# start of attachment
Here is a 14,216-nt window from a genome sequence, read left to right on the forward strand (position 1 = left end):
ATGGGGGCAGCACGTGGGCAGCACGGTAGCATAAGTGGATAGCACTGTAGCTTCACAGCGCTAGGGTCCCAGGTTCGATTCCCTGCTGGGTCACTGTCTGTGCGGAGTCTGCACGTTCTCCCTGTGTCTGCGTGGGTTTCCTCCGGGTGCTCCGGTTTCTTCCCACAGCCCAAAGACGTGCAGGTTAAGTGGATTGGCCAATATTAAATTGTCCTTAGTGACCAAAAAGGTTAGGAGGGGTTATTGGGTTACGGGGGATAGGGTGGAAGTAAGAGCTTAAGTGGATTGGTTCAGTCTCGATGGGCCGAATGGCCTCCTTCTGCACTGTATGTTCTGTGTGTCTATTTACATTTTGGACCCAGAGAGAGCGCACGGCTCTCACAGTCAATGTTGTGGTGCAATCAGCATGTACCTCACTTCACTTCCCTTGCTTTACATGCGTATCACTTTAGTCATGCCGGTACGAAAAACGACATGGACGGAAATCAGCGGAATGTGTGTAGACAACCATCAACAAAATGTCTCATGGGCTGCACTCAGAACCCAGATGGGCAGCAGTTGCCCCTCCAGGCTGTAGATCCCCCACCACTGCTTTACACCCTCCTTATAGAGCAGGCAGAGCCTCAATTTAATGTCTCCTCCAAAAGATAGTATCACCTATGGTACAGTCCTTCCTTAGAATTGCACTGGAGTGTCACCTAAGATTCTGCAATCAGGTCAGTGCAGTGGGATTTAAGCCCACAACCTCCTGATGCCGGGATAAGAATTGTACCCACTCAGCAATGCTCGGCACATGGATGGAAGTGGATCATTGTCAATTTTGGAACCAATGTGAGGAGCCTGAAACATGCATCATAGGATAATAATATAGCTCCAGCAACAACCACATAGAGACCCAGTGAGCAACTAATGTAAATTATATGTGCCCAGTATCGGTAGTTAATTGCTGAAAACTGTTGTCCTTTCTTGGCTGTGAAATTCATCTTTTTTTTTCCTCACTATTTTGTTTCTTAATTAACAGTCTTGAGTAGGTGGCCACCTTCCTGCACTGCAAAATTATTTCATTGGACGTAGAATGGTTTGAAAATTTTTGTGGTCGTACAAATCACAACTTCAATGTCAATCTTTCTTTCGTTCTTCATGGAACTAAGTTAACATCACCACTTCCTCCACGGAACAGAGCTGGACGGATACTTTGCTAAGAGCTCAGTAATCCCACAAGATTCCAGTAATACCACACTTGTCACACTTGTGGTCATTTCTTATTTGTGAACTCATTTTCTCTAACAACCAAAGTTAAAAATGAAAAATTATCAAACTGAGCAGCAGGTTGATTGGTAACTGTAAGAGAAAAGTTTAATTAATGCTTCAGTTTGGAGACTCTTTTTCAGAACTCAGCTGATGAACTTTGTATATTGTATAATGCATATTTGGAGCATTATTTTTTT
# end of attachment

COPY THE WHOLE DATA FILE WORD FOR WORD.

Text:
Here is a 14,216-nt window from a genome sequence, read left to right on the forward strand (position 1 = left end):
ATGGGGGCAGCACGTGGGCAGCACGGTAGCATAAGTGGATAGCACTGTAGCTTCACAGCGCTAGGGTCCCAGGTTCGATTCCCTGCTGGGTCACTGTCTGTGCGGAGTCTGCACGTTCTCCCTGTGTCTGCGTGGGTTTCCTCCGGGTGCTCCGGTTTCTTCCCACAGCCCAAAGACGTGCAGGTTAAGTGGATTGGCCAATATTAAATTGTCCTTAGTGACCAAAAAGGTTAGGAGGGGTTATTGGGTTACGGGGGATAGGGTGGAAGTAAGAGCTTAAGTGGATTGGTTCAGTCTCGATGGGCCGAATGGCCTCCTTCTGCACTGTATGTTCTGTGTGTCTATTTACATTTTGGACCCAGAGAGAGCGCACGGCTCTCACAGTCAATGTTGTGGTGCAATCAGCATGTACCTCACTTCACTTCCCTTGCTTTACATGCGTATCACTTTAGTCATGCCGGTACGAAAAACGACATGGACGGAAATCAGCGGAATGTGTGTAGACAACCATCAACAAAATGTCTCATGGGCTGCACTCAGAACCCAGATGGGCAGCAGTTGCCCCTCCAGGCTGTAGATCCCCCACCACTGCTTTACACCCTCCTTATAGAGCAGGCAGAGCCTCAATTTAATGTCTCCTCCAAAAGATAGTATCACCTATGGTACAGTCCTTCCTTAGAATTGCACTGGAGTGTCACCTAAGATTCTGCAATCAGGTCAGTGCAGTGGGATTTAAGCCCACAACCTCCTGATGCCGGGATAAGAATTGTACCCACTCAGCAATGCTCGGCACATGGATGGAAGTGGATCATTGTCAATTTTGGAACCAATGTGAGGAGCCTGAAACATGCATCATAGGATAATAATATAGCTCCAGCAACAACCACATAGAGACCCAGTGAGCAACTAATGTAAATTATATGTGCCCAGTATCGGTAGTTAATTGCTGAAAACTGTTGTCCTTTCTTGGCTGTGAAATTCATCTTTTTTTTTCCTCACTATTTTGTTTCTTAATTAACAGTCTTGAGTAGGTGGCCACCTTCCTGCACTGCAAAATTATTTCATTGGACGTAGAATGGTTTGAAAATTTTTGTGGTCGTACAAATCACAACTTCAATGTCAATCTTTCTTTCGTTCTTCATGGAACTAAGTTAACATCACCACTTCCTCCACGGAACAGAGCTGGACGGATACTTTGCTAAGAGCTCAGTAATCCCACAAGATTCCAGTAATACCACACTTGTCACACTTGTGGTCATTTCTTATTTGTGAACTCATTTTCTCTAACAACCAAAGTTAAAAATGAAAAATTATCAAACTGAGCAGCAGGTTGATTGGTAACTGTAAGAGAAAAGTTTAATTAATGCTTCAGTTTGGAGACTCTTTTTCAGAACTCAGCTGATGAACTTTGTATATTGTATAATGCATATTTGGAGCATTATTTTTTT